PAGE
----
For a while I've been inspired by Marks sense of harmony, range, and control of the horn. But what stands out just as much as all of those qualities is his humility and sense of self control. Upon meeting him, you will find him to be a very cool, quiet person, almost in a meditative state. If you get a chance to sit down and talk to him, you'll find he has lots of information and is just seriously cool. I have a lot of respect for this guy. Nuff said... Here's a recent Q & A between the maestro and I.

Jaleel: I know you were born in California. Can you talk about what it was like growing up in California, how you came to play the saxophone, and who some of your early influences were? Also, how old you were when you started to get serious and realized this is something you wanted to do as a career? Was Berklee your first choice?

Mark: Actually I was born in Ohio, Wright Patterson Air Force Base. My father was a Captain in the air force...his job was navigator in B52 bombers. We later moved with my stepfather(bio father died in plane crash) to L.A. (where I grew up) when I was four. I started playing the clarinet in school band in 4th grade(age 9). There was also a citywide marching band in which I was also involved. I played clarinet until 9th grade when Jazz (big) band was an option so I switched to alto and later tenor (11th/12th grade).

Some early influences were my saxophone teacher Bill McNairn who was strongly inlfuenced by Lester Young, Zoot Sims, Al Cohn. Also My parents had some Sonny Stitt/Gene Ammons records, My Favorite Things, Stardust(John Coltrane) Sonny Rollins(The Bridge), Sonny Side Up(Dizzy Gillespie), some Brecker Bros. Also my parents listened to music a quite a bit - partiularly lots of R&B(Stevie Wonder,Al Green, The Spinners, Earth Wind and Fire, Marvin Gaye, Otis Redding etc). Regarding getting serious, not sure how to answer that as I'm still working on that part.

That said, serious meaning consistant daily practice/ involvment in music...started to take shape first or second year of college then by the third I was "serious" about music. Berklee was my first and only choice as I didn't really know about any other music schools on the east coast. Incidentally, by the way I got to Berklee that was my third year of college. Notion of Music as a career? That was gradual and was never really sure. Just took it a day, month, year at a time while it became a more consistent part of my life.

Jaleel: How was your experience at Berklee College of Music? Who did you study with and what were some of the things you focused on when you were shedding at this time? Also, who else was studying at Berklee at this time?

Mark: My time at Berklee was generally good. When I came I didn't know anything so there was nothing to lose(musically) and everything to gain. I learned from the other students as much as from the teachers. At that time there was Josh Redman(across the Charles river), Seamus Blake, Chris Cheek, Chris Speed(NEC), Antonio Hart(Tony back then), Donny McCaslin, Jordi Rossy, Danilo Perez, Roy Hargrove, Kurt Rosenwinkel, Scott Amendola, Scott Kinsey, Laila Hathaway, Delfeayo Marsalis, Jim Blake, Skooli Svereson, Dan Rieser, Jeff Parker, as well others. Teachers were George Garzone, Joe Viola, Billy Pierce. At that time I was mainly trying to learn the vocabulary(transcribing) and play the saxophone reasonably well(technique/time). Basically learning how to play. I wasn't as interested in originality as in fundamentals. How could I approach making this music mine if I don't really know what it is and or cannot speak its language? I'm still learning it as the process is gradual but at that time it was more fundamental than the present for the most part.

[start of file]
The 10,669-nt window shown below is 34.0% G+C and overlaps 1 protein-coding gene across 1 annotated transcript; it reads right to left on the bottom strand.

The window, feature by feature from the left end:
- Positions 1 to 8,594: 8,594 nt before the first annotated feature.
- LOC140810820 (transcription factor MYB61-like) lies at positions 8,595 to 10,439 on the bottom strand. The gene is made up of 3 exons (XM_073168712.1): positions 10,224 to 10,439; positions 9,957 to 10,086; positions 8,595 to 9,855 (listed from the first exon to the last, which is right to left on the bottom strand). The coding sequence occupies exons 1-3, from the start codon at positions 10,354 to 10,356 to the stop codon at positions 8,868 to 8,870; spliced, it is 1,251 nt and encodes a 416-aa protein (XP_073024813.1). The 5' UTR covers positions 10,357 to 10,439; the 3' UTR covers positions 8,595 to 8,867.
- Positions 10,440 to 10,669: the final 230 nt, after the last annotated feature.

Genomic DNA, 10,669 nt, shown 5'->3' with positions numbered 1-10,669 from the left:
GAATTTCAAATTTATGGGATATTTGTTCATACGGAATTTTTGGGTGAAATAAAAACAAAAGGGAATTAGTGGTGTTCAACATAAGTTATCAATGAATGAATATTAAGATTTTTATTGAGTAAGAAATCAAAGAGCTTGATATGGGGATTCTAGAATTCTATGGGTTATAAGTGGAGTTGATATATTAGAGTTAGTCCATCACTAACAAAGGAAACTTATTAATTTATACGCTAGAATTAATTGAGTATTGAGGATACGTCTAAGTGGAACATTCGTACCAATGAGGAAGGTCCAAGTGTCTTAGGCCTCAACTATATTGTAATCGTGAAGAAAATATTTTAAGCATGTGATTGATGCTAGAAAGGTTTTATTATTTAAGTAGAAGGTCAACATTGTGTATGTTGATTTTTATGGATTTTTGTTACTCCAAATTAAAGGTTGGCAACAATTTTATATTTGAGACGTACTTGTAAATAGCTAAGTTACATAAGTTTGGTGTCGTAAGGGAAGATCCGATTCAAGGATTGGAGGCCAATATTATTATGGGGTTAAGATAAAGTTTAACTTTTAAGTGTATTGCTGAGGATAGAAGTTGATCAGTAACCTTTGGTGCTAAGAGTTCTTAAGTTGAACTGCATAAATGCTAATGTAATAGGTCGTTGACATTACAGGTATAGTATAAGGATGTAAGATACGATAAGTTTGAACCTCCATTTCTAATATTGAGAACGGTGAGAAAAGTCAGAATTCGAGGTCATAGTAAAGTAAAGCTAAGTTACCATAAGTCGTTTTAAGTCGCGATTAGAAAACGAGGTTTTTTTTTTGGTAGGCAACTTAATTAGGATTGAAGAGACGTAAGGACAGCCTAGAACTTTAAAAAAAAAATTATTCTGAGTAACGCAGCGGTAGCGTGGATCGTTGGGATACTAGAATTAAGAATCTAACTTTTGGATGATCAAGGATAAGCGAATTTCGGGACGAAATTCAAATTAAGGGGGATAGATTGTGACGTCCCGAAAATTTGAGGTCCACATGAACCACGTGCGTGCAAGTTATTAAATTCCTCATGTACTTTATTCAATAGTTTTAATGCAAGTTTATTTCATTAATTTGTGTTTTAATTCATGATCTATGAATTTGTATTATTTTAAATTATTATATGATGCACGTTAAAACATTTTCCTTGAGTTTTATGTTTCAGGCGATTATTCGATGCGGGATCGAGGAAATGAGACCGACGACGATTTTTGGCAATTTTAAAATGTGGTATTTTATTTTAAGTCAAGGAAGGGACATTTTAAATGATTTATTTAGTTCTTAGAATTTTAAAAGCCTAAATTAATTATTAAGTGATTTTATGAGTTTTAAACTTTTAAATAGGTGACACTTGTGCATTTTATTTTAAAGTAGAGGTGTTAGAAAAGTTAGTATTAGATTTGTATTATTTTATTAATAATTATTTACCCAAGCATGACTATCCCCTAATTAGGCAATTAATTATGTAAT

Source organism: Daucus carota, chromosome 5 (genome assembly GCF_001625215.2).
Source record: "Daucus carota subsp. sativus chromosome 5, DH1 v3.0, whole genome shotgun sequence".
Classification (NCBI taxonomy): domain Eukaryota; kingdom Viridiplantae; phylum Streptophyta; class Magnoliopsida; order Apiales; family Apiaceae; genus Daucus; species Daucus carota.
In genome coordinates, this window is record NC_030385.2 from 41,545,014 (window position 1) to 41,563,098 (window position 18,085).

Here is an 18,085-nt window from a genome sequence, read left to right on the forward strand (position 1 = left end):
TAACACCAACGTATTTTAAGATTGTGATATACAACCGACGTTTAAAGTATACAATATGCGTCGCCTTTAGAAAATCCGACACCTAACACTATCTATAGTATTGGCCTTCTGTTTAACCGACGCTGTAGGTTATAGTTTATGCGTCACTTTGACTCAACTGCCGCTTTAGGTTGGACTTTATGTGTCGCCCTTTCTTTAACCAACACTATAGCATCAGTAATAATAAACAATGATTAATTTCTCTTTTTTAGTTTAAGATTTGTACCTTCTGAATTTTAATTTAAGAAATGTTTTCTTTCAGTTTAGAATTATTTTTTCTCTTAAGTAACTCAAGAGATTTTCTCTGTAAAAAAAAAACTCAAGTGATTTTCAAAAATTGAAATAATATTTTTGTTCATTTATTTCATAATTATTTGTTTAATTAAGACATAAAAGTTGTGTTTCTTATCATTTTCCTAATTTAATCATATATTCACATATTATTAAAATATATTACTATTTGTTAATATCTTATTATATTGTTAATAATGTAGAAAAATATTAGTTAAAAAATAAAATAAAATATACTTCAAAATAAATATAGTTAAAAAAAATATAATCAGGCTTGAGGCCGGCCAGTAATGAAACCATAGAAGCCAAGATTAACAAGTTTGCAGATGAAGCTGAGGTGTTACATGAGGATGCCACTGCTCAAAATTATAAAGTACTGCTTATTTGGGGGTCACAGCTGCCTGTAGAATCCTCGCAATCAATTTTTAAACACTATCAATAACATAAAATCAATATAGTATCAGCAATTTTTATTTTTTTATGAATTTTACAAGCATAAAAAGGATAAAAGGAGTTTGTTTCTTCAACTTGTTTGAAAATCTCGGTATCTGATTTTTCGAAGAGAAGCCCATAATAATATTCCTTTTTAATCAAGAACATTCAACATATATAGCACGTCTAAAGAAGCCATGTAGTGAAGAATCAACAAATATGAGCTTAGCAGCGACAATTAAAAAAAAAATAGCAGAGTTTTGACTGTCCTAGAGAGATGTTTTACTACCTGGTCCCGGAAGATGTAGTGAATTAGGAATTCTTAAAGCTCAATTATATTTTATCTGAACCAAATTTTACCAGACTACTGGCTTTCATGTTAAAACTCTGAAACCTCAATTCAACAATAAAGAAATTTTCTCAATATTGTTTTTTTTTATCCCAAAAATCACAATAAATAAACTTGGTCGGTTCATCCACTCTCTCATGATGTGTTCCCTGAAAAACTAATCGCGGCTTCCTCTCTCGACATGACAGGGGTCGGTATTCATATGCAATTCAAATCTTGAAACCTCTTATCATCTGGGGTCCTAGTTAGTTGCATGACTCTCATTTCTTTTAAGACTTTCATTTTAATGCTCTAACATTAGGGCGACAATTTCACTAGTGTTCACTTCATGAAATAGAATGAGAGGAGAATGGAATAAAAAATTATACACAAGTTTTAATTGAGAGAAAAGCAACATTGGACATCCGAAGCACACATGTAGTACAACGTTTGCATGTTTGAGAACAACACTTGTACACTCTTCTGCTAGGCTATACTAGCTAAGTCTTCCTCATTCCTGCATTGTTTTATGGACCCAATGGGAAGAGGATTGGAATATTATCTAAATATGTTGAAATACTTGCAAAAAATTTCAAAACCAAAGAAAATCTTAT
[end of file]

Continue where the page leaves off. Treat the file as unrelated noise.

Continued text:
Jaleel: One of the first things I noticed when I first heard you was your control over the horn, your range, and your sense of harmony. What are some things that you practiced regularly? Are these things you are pretty much consistent with today?

Mark: Much of that (harmonic sensibility, horn range) were things that came after Berklee. Although foundation started there. After transcribing a lot I had learned from that process things other than vocabulary such as voice leading/harmony, note groupings, ornamentation, pacing, phrasing, swing/time, sound. Transcribing helped me to learn how to assimilate/integrate information in my own way. So I tried to find ways to combine/continue these things without transcribing. For example play a two five with voice leading( two to six voices all smooth voice leading), see all common tones including all alterations/change of chord color, change cadence with final chord the same, keep cadence change final chord, use note grouping of some type, triads, intervals, use ornamentation etc. Range came out of necessity. There were things I wanted to play that required it. So these are all things that I still work on. Maybe content changes but the format is similar.

Jaleel: Another thing I've noticed about you is that you are a very centered, focused, and humble. On the gigs I've done with you, it sometimes seems like you are meditating before you play. Sometimes doing yoga too. How has this helped you today and do you think it has had an influence on your playing?

Mark: I just try to keep things in perspective and maintain mindfulness on the task at hand. Perspective(what is really important in the relative and absolute, what is one's role/intention in a given situation) helps keep the ego( belief/clinging to an inherently existent I/self. Which includes all things associated with self such as... my body, my mind, my hopes, my fears, my desires, my aversions, my friends, my enemies, my material possessions, me, me, me and on and on etc) in check. Besides, ego is the killer of imagination...drags you down. Have no time for it. Mindfulness/Meditation help to keep the mind clear, focused, pliable. Yoga and running help to keep body/mind reasonably healthy. I'm a slow learner so I need time. Don't want this body to fail too soon.